Nine years ago, I had my first interview with Dr. Robert Bullard. A lot has transpired since that time. On Earth Day, I spoke with him by telephone once again. My first question to the “Father of Environmental Justice” was, “How does it feel to be appointed to the White House Environmental Justice Advisory Council?”
The position drills down on the agenda he has been pursuing for 40 years.
Dr. Bullard was full of optimistic energy. He responded, “I said on January 1, let’s make 2021 the year for justice.” He referenced the summer of 2020 as an “awakening of sorts,” when disparate issues coalesced as people connected the dots between racial inequity, the impacts of COVID, our medical system, and who was getting hit the hardest. The pandemic brought home how marginalized communities were continually in the eye of the storm, an echo of the situation in the environmental realm.
Regarding his council position, Dr. Bullard underscored how vital it was that the Biden-Harris administration had elevated the matter to “the highest level.” He noted a “number of people from the Clinton administration” were involved, so that input added to “some institutional memory.” He was excited that the group was “intergenerational, with the youngest member being 18 years old.”
As Dr. Bullard sees it, the top objective is the commitment to looking at environmental disparities through an “equity lens, using metric tools and mapping” to pinpoint where significant problems are in terms of “urgent needs.” It goes beyond pollution and toxic factory sitings. It’s an interconnected system of concerns that include “food, water, energy, housing, and transportation justice.” Underserved communities must be identified and targeted. This way, they will become the recipients of the appropriate “programs and policies.”
Opponents of the Biden infrastructure bill are already denigrating the goal of making roads and transportation more equitable, but the reality is in plain sight. Highway systems for commercial traffic (resulting in higher emissions) have been routed through poorer neighborhoods with fewer resources. Public transportation hasn’t been prioritized because more affluent Americans have cars.
Dr. Bullard is not intimidated by realities that can feel overwhelming. “What about the 25%-plus of elected officials in the new Congress who don’t believe in the science of climate change?” I asked him.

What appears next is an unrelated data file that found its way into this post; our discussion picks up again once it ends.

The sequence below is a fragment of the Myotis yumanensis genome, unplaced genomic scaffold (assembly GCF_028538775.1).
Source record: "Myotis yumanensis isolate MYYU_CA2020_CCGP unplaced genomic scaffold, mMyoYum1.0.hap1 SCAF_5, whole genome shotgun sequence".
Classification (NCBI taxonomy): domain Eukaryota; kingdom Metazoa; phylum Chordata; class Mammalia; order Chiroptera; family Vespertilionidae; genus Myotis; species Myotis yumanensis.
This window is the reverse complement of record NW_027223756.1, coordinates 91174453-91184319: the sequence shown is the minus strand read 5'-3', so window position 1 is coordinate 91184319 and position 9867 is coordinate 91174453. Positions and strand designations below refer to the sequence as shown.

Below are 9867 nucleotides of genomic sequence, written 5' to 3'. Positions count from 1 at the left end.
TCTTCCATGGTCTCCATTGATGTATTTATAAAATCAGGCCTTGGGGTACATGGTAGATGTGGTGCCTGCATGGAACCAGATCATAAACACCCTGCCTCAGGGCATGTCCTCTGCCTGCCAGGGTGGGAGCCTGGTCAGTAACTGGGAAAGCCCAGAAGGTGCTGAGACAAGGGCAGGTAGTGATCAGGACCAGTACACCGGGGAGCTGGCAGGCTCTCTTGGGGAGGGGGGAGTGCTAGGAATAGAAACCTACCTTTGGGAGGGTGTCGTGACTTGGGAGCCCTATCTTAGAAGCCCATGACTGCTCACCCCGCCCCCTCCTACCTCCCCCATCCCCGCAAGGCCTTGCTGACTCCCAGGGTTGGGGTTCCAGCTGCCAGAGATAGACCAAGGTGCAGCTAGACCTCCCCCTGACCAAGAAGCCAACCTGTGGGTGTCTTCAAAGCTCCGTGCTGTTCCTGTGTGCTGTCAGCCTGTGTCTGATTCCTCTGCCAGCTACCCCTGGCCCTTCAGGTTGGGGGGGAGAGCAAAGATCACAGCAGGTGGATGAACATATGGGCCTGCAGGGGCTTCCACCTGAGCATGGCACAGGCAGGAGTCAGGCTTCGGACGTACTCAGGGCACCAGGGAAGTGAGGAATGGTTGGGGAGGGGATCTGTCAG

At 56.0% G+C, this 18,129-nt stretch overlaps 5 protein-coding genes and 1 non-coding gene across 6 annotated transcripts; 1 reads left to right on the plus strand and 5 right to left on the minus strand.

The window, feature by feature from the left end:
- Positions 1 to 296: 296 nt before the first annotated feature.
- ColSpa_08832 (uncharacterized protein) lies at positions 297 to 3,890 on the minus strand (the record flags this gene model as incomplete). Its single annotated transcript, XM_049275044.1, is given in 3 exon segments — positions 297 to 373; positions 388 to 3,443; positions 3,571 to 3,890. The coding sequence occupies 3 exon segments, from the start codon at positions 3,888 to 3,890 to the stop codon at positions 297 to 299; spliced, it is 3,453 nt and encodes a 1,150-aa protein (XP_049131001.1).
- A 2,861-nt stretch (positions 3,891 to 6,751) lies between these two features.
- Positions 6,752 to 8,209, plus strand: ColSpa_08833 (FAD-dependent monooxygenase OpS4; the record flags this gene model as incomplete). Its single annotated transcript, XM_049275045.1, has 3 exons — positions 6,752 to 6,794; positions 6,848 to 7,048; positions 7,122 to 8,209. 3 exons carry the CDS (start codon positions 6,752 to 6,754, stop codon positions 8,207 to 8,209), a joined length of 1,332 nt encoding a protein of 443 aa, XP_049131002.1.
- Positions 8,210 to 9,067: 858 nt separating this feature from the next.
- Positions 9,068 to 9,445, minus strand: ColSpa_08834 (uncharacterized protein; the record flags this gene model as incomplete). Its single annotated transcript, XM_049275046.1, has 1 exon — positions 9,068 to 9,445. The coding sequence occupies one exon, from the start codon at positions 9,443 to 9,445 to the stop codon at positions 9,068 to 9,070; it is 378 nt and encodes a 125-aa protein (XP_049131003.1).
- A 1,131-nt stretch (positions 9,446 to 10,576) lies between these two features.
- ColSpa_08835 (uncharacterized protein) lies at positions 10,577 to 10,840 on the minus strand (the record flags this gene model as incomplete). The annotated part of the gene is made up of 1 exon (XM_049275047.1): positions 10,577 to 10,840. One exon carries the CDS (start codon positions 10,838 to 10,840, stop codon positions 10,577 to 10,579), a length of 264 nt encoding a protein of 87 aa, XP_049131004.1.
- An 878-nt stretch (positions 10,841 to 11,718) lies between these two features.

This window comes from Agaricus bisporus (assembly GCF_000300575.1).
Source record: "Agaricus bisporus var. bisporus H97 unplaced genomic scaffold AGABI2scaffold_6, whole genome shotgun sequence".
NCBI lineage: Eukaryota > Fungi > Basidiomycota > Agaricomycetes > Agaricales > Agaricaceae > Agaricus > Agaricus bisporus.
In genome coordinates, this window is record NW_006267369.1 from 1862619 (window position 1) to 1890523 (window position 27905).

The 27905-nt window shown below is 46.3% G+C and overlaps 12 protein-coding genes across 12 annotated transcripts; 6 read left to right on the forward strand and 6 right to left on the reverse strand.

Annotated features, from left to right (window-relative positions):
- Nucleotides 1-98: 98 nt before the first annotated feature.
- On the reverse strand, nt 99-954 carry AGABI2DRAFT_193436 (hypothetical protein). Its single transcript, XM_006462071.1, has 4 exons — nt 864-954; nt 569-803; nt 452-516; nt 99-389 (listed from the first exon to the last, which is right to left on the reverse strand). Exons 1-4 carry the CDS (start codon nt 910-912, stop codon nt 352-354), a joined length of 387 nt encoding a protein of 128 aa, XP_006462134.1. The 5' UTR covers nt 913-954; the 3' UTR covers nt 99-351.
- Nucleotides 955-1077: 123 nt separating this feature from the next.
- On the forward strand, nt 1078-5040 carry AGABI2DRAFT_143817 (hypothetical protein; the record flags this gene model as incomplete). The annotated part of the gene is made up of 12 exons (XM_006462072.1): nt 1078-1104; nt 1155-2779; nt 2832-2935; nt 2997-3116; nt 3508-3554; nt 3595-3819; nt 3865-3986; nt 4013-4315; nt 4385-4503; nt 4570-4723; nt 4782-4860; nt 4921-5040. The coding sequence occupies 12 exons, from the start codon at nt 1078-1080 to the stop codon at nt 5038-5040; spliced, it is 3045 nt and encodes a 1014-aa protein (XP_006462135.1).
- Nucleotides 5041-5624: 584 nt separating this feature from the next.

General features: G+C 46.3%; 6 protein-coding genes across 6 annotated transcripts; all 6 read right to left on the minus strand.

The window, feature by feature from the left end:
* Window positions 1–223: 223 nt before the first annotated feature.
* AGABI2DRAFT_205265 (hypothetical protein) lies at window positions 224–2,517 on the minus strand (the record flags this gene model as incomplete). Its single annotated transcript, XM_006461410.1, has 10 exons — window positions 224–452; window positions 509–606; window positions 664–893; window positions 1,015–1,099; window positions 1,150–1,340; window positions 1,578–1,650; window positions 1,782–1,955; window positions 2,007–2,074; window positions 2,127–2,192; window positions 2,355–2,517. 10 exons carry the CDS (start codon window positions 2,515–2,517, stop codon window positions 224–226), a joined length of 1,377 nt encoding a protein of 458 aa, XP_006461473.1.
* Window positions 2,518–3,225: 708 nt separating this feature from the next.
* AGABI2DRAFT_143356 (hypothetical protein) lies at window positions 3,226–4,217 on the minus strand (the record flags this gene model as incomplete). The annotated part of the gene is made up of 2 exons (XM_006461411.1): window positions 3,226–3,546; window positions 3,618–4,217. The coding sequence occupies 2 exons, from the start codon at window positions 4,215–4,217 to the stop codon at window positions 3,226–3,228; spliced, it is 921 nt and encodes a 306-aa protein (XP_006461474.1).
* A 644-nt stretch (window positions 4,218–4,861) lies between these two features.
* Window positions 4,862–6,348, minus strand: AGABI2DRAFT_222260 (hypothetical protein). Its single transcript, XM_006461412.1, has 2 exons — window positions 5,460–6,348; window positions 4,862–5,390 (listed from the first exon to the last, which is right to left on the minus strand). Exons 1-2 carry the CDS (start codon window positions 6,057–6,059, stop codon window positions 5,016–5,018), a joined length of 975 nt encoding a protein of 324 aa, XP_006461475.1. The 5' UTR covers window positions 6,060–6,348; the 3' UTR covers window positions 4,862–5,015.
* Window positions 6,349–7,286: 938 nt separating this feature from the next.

“We’ve got to buckle up and fight harder,” he told me. Even the January 6 insurrection didn’t dampen his aspirations for progress. “I grew up in Alabama and saw a whole state insurrecting!” Dr. Bullard was calm and determined. “We have to organize and mobilize. Everything is converging. Young people are not willing to wait 40 years for positive changes. We have momentum.”
There is no doubt that Dr. Bullard is a realist. “We need pragmatic solutions and strategies,” he said. “We’re not going to get 100% of what we want. But we’re not going to leave a huge segment of people behind.” He acknowledged the window for action was getting smaller. “There is no magic wand, but we must make frontline communities a priority.” He addressed “low hanging fruit” as a key to getting traction.
“We have to make recommendations so that there is not a continuation of overburdening people in environmental sacrifice zones,” Dr. Bullard emphasized. Mentioning the September 2020 Environmental Justice legislation signed into effect by New Jersey Governor Murphy, he offered the following example: “You may have 12 power plants that are now in compliance in a frontline community, but what about the cumulative impact from years of pollution?”
Our conversation shifted to the role of women in the environmental space and the historic appointment of Deb Haaland as Secretary of the Interior. Referring to Haaland as a “change agent,” Bullard spoke about the “structural, institutional, and governmental departments” invested in old methodologies and the need for forward thinking. This potential for attitudinal change is critical in responding to the calls of the Indigenous rights movement–which has challenged the history of stolen lands and the present extractions of pipelines and mining on their remaining properties.
Pointing to women of color who have been at the forefront of advocating for family, home, and community, Dr. Bullard conversed about the “matriarchs of multigenerational households, fierce women who are not leaving the struggle to others,” and remain in the on the ground fight, raising the level of awareness.
Finally, we spoke about the importance of all children’s health and investing in their futures. He was clear in his assessment: “We understand that children form a special group. They’re more vulnerable to environmental threats. They need advocates who can take the lead.”
The First National People of Color Environmental Leadership Summit took place in 1991. Dr. Bullard stated, “These principles are now all over the globe.”
Following Dr. Bullard’s career from his first book in 1987 introducing these concepts, it’s clear there has been progress.
However, there remains a lot more work to do.